6. Semi-Trust Position: Although the Sequencer has significant control and duties in transaction aggregation and commitment, they are considered a semi-trusted entity. Users need to trust the Sequencer for fair and efficient execution of these tasks. The Sequencer can’t block user access to the rollup but can delay it or impose extra costs.

Some More Context: Sequencing vs Execution

In optimistic rollups, the concepts of Sequencing and Execution represent two distinct stages in handling transactions:

1. Sequencing: This phase involves organizing and grouping transactions off-chain prior to their collective submission to the main chain. A key player here is the Sequencer, who receives individual transactions from users and bundles them into a single transaction set for the host chain. This method significantly cuts down on costs, as the expenses on the main chain are spread across all transactions in the batch.

However, the Sequencer holds the power to decide the order of transactions, potentially excluding some or manipulating the order for extracting maximum extractable value (MEV). This places the Sequencer in a position of semi-trust, as they can influence the cost and priority of user transactions on the rollup.

It’s crucial to understand that the Sequencer’s job is limited to ordering transactions for submission; they don’t compute the state of the rollup.

2. Execution: Contrasting with Sequencing, Execution is about establishing the legitimate history of the rollup and updating its state based on the Sequencer’s ordered transactions. Once the Sequencer submits the batch to the main chain, rollup nodes process this data, ensuring it forms a coherent history that reflects the state changes due to transaction execution.

This process is deterministic, meaning all nodes will reach the same conclusion from the Sequencer’s ordered set. Subsequently, Proposers finalize this state and commit it to the rollup contract on the host chain, rendering it immutable. This final state incorporates the user transactions and is effectively reflected on the main chain.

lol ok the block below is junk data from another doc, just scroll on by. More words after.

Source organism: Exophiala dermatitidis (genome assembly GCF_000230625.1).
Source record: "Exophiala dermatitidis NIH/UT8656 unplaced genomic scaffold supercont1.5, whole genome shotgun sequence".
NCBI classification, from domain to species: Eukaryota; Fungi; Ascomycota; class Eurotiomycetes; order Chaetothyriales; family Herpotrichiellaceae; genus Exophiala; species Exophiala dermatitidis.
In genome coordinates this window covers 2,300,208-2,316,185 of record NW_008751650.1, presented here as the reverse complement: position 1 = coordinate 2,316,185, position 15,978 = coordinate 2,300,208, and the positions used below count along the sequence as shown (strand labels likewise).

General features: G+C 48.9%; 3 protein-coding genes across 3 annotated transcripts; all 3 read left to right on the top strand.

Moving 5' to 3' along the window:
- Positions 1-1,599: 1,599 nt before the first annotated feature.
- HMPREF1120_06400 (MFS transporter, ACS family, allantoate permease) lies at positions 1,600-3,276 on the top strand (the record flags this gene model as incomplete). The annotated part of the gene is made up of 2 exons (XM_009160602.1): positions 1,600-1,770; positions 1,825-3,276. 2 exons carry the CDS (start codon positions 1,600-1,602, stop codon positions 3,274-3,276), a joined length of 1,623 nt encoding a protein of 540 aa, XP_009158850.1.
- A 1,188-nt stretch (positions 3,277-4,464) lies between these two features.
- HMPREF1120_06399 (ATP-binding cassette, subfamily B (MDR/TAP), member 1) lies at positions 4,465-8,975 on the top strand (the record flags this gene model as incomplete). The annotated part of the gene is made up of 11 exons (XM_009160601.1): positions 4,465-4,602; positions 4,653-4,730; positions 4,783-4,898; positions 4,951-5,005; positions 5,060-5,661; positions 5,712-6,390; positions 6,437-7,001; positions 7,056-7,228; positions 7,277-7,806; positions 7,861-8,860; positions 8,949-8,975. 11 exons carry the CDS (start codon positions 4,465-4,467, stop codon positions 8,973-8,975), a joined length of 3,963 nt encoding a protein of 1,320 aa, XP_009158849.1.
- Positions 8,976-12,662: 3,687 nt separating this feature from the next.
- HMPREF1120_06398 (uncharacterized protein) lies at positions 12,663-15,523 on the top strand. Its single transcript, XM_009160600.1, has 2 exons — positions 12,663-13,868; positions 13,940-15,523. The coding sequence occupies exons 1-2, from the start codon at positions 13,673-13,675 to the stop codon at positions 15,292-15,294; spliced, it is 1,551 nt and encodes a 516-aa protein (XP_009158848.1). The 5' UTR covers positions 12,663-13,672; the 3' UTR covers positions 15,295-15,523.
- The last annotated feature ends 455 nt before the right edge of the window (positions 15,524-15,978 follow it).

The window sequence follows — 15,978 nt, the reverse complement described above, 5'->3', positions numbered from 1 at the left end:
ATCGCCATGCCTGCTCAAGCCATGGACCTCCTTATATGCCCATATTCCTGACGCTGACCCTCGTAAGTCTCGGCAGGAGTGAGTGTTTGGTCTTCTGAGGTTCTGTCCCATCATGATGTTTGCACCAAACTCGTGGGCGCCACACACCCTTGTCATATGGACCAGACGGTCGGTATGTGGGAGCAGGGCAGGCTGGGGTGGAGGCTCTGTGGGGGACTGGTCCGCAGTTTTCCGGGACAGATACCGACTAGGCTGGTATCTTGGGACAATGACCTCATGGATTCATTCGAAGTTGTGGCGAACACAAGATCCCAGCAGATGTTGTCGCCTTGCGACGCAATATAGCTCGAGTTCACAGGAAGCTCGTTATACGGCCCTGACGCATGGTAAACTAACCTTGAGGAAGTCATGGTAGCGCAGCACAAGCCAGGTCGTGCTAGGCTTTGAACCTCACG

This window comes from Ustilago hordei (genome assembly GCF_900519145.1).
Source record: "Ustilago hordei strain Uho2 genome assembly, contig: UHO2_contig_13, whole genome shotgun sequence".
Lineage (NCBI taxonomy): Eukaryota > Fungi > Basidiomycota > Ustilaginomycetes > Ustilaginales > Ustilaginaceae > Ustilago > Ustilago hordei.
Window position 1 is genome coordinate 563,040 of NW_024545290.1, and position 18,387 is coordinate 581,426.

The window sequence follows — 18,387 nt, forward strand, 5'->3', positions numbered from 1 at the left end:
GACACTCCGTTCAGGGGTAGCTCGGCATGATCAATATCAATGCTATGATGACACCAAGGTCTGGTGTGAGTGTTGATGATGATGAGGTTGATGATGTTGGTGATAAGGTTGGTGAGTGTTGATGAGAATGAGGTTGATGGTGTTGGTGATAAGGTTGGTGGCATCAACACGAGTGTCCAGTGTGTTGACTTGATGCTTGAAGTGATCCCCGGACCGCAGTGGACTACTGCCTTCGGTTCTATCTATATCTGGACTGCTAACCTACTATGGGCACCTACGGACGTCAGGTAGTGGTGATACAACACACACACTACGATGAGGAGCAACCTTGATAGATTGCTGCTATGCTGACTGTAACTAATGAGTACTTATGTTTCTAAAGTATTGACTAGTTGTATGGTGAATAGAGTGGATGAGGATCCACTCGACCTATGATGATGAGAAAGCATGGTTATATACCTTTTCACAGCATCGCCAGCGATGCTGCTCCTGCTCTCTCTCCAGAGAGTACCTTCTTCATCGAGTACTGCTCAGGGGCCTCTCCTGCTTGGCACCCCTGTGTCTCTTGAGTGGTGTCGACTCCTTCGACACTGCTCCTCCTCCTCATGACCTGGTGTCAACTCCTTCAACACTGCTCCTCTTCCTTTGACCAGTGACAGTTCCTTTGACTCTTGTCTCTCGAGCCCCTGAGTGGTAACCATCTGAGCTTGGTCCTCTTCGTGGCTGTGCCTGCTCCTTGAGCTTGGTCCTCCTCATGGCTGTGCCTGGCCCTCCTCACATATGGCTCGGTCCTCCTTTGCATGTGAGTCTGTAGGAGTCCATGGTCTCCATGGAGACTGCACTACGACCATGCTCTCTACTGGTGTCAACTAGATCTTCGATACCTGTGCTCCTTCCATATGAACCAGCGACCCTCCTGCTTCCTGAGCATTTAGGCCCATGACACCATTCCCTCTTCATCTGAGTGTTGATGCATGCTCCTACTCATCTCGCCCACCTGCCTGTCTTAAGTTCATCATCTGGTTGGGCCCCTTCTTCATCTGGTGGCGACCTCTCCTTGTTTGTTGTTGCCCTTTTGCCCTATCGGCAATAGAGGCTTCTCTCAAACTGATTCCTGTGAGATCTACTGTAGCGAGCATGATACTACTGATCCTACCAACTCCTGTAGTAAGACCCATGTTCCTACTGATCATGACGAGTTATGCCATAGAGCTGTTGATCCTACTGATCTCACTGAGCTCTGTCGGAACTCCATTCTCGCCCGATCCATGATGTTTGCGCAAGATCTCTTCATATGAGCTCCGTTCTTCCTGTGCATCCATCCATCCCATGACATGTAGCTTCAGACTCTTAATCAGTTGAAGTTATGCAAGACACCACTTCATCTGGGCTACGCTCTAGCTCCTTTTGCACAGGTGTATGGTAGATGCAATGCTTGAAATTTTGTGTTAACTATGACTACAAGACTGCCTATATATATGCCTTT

Both Sequencing and Execution are independent yet interlinked processes, essential for the scalability and efficiency of optimistic rollups, though they introduce certain compromises in terms of trust and control dynamics.

Enter Shared Sequencing

Shared Sequencing in Optimistic Rollups

Shared Sequencing is a technique in optimistic rollups where multiple rollups share a single Sequencer. This Sequencer, a semi-trusted entity, manages the off-chain ordering of transactions and aggregates them, eventually committing them as a single batch on the main blockchain. This method lowers user costs by distributing the transaction commitment expenses over many transactions.

The Sequencer can manage each rollup’s sequence individually or link multiple rollups’ histories atomically. In atomic linking, the Sequencer ensures that all transactions from various rollups are either collectively confirmed on the main chain or not at all. This allows for simultaneous transaction execution across different rollups.

Atomic Inclusion in Multi-Rollup Control

With Shared Sequencing, the Sequencer’s power extends to sequencing transactions across several rollups at once. This leads to a concept known as “atomic inclusion.”

Atomic inclusion allows a shared Sequencer to include a set of transactions across multiple rollups simultaneously. Users can specify that these transactions should be included in all the rollups together or in none. When employing atomic inclusion, the Sequencer commits to sequencing certain transactions across various rollups concurrently. The objective is to ensure that all transactions in the atomic set are included in each rollup’s history or excluded from all. This mechanism aims to guarantee either full success or total failure of a set of actions across different rollups, avoiding incomplete or inconsistent execution.